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ERIC Number: ED338277
Record Type: RIE
Publication Date: 1991-Nov
Pages: 107
Abstractor: N/A
Reference Count: 0
ISBN: N/A
ISSN: N/A
The Civic Ground of Collegiate General Education and the Community College. Working Paper Series No. 1-91.
Higginbottom, George H.
These two chapters offer a rationale for the inclusion of civic education as a nexus of community college general education. The first chapter provides an introductory overview of various issues related to general education reform and the new emphasis among educators and critics on postsecondary civic or citizenship education. This chapter offers a historical overview of the purposes and content of general and liberal arts education, and its role in assuring socio-cultural unity through common learning. An argument is put forth for conceiving general education in a civic mode as a way of mediating the liberal and vocational strains of community college education. The current concern of academics and politicians with education's civic agenda is discussed in the context of the lack of college students' civic knowledge and the lack of institutional commitment to citizenship education prevalent in the 1970's and 1980's. The final chapter reviews the history of community college general/civic education from the institution's beginnings, while focusing on the three decades following the Truman-Johnson era (1950-1980). It also provides a critical discussion of the civic education commitments of selected community college general education plans connected with the curricular reforms of the 1980's. This chapter concludes with a model of community college general/civic education which incorporates a generic collegiate design, but is responsive to the unique circumstances of the two-year college. (AYC)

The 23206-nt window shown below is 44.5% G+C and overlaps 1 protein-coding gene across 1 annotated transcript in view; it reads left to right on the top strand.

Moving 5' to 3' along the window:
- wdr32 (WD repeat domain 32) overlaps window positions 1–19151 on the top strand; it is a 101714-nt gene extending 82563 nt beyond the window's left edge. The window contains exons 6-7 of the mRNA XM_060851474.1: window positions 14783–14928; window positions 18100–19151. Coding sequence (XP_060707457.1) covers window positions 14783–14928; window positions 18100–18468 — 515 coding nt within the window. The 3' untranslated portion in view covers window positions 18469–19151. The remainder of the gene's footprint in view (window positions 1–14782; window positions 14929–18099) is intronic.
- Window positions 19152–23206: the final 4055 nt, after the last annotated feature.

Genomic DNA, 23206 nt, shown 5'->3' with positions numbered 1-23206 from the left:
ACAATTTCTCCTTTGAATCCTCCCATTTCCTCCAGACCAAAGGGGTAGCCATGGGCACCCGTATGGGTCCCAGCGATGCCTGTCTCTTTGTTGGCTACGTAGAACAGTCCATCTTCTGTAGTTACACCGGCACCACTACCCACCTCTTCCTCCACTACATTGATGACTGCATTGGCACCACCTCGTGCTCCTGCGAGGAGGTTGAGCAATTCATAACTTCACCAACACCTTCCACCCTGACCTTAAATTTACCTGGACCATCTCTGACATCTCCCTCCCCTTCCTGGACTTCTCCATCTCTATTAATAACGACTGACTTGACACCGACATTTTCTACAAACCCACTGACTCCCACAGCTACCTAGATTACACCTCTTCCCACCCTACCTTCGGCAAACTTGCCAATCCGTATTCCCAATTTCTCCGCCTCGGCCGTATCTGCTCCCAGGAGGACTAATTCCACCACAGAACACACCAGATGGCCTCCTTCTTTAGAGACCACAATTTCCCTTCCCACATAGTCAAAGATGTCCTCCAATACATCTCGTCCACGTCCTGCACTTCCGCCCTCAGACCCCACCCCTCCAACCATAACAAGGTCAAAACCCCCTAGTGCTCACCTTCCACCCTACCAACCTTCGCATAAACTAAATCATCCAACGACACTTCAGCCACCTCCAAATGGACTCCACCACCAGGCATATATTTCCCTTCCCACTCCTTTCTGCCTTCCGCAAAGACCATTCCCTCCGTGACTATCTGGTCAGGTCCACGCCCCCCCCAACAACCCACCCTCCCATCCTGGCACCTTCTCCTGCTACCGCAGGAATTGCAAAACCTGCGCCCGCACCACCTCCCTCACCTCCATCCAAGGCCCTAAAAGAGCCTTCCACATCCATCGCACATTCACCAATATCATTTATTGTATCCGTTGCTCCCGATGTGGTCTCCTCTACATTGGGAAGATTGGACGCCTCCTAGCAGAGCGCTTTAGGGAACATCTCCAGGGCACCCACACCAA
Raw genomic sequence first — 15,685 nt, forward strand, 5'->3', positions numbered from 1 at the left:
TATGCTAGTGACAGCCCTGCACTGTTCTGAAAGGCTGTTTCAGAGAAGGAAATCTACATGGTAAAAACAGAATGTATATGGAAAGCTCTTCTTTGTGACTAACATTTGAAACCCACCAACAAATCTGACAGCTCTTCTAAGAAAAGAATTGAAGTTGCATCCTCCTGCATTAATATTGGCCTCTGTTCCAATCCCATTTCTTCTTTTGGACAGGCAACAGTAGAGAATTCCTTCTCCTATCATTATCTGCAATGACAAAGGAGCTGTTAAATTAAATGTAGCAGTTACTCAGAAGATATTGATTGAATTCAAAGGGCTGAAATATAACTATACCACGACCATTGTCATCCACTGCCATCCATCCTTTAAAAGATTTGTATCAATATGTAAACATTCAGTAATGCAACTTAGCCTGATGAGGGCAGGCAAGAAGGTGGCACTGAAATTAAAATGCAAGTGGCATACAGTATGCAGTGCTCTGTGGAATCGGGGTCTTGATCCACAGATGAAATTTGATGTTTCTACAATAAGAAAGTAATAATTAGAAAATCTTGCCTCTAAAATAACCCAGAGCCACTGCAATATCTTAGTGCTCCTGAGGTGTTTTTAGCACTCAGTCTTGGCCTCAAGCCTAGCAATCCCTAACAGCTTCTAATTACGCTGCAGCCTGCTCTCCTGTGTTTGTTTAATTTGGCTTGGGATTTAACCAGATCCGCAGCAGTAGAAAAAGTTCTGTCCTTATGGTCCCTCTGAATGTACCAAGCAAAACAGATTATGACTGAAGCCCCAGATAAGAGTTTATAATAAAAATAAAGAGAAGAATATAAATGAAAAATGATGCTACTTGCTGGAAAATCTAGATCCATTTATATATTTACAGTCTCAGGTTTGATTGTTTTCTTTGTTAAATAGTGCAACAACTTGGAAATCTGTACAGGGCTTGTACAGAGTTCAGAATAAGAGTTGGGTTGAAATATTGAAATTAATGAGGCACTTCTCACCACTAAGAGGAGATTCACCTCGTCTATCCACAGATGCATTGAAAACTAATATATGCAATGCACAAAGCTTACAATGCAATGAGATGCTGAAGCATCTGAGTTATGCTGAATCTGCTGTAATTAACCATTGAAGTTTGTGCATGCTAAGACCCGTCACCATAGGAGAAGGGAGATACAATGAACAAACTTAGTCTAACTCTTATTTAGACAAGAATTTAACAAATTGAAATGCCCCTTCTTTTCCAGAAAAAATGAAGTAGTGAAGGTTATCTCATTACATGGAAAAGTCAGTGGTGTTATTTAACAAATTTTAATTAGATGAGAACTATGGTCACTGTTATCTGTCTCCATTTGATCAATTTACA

Publication Type: Dissertations/Theses
Education Level: N/A
Audience: N/A
Language: English
Sponsor: N/A
Authoring Institution: Broome Community Coll., Binghamton, NY. Inst. for Community Coll. Research.
Identifiers: N/A
Note: Originally the preface and conclusion of a Ph.D. Dissertation, Cornell University.